Friday, May 9, 2014

Chimamanda Adichie, Wole Soyinka Named Among Africa's Greatest Innovators in Arts and Sciences

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The National Geographic Innovator's Project has named Chimamanda Adichie, Wole Soyinka, and Babatunde Olatunji as Nigerians in their list of nine innovative Africans. asked distinguished professor Henry Louis Gates, Jr., director of the W. E. B. Du Bois Research Institute at Harvard University, to name some of Africa's top intellectual innovators. See their brief bios below...

Chimamanda Ngozi Adichie

Nigerian-born Adichie is the author of three novels, most recently the critically acclaimed Americanah. The book describes the affecting journey of a Nigerian woman who takes her chances in America as an emigrant, not because of poverty or hunger in her homeland, but to escape what she calls the "oppressive lethargy of choicelessness." The book is also a penetrating discourse on what it means to be black and how views of identity differ between African Americans and American Africans. In addition to her brilliant storytelling skills, Adichie has stepped into the realm of politics with her TED talk called "We Should All Be Feminists," said to have inspired the Beyoncé song "Flawless" and various opinion pieces. PHOTOGRAPH BY SUNDAY ALAMBA/ASSOCIATED PRESS


Babatunde Olatunji (1927-2003)Fascinated by African music from a young age, Nigerian drummer Olatunji helped pave the way for African music in the West. As a young man, he received a Rotary International Foundation scholarship that allowed him to attend Morehouse College in Atlanta, Georgia. At Morehouse, he organized a small group to play African music at school social events. After graduating as president of the student body, he studied public administration at New York University, where he started a small percussion group. Due to a lack of funds, he withdrew from the university and began to focus on music and give concerts, which led to him getting a job playing drums in a Radio City Music Hall production. It was not long before he was spotted by a Columbia Records producer and began releasing albums featuring traditional African music and hybrid compilations, winning him the enthusiastic acclaim of other jazz musicians. Olatunji was also a social activist, known for using the performance hall as his platform. PHOTOGRAPH BY WILLIAM JAMES WARREN/SCIENCE FACTION/CORBIS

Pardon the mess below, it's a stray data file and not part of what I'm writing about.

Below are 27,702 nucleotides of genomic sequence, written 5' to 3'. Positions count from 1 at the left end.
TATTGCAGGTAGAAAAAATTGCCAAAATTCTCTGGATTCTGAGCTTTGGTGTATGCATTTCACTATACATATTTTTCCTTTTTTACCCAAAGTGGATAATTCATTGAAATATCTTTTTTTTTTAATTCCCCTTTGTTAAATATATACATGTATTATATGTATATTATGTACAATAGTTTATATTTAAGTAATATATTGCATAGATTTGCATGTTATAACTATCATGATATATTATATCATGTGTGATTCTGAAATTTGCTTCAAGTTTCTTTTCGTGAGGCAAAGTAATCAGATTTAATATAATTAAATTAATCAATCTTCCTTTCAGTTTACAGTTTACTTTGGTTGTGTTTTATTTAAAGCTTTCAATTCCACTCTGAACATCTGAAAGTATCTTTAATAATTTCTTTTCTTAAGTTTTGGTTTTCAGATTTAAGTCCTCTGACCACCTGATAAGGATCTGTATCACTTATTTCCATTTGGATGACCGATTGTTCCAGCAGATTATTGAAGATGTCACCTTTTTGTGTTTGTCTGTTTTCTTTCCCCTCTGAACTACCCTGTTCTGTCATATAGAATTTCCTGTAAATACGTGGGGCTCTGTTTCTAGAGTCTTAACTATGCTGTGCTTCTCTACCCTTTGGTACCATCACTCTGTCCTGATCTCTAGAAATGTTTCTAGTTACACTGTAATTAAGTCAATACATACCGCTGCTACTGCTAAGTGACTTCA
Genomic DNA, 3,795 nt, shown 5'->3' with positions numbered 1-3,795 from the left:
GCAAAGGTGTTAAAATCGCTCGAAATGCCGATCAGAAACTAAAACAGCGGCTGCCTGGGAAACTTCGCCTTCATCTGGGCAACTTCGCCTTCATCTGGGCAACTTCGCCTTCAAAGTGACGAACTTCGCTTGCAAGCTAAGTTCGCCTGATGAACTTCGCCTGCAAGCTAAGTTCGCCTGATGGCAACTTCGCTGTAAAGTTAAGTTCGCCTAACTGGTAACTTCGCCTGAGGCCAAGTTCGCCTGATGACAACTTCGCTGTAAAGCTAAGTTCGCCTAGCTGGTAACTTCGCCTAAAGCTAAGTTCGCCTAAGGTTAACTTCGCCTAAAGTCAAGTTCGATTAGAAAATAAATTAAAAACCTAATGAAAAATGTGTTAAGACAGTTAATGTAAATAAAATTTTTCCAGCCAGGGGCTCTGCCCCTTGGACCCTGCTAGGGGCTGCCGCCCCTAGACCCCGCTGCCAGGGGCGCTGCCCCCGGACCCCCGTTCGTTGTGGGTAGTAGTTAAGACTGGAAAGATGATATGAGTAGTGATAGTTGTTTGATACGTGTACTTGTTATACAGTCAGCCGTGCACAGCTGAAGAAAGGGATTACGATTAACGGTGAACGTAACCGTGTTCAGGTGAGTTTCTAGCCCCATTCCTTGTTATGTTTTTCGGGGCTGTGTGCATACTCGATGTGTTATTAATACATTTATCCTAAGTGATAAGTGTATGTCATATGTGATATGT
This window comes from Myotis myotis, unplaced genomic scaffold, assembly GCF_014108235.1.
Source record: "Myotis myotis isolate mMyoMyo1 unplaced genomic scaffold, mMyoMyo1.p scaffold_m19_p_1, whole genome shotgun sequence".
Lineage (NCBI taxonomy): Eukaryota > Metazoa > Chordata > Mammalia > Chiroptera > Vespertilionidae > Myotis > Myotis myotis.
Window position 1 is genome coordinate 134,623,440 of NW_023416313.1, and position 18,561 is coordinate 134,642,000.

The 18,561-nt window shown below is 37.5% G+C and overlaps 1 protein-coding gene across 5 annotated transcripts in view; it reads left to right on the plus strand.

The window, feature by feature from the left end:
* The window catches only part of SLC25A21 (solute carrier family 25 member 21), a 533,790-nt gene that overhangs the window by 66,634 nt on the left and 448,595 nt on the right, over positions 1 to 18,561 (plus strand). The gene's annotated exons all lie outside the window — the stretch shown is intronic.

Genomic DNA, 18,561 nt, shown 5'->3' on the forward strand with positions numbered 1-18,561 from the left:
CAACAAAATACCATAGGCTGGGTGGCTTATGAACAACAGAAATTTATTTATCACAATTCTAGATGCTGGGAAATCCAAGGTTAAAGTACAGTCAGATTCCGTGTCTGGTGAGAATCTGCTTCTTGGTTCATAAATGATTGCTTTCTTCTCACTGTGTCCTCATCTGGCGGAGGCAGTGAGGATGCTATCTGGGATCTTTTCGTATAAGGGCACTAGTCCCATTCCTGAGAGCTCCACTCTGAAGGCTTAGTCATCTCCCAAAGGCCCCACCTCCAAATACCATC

Akinwande "Wole" Soyinka A Nigerian writer notable for his plays and poems, in 1986 Soyinka was the first African to be awarded the Nobel Prize in literature. Soyinka bases his writing on the mythology of his own Yoruba tribe and connects his plays to traditional African theater, dance, and music. Though he primarily considers himself a playwright, he has written novels and several volumes of poetry. After earning his doctorate in the United Kingdom, he worked at the Royal Court Theatre in London, where he wrote and produced plays. He later returned to Nigeria to study African drama, start an acting company, and teach literature and drama at the country's universities. For decades a strong proponent of Nigerian democracy, his works often focus on his criticism of Nigeria's many military dictators. He has been imprisoned and exiled, fleeing Nigeria in 1994 for the United States. Soyinka, who will turn 80 in July 2014, has taught at numerous U.S. universities, including Cornell, Emory, and Loyola Marymount. PHOTOGRAPH BY REX FEATURES/ASSOCIATED PRESS

Other women named in the list include Miriam Makeba (South Africa), Wangari Maathai (Kenya), and Nadine Gordimer (South Africa). The rest are Samir Amin (Egypt), Kwame Anthony Appiah (Ghana), and Loius B Leakey (Britain).

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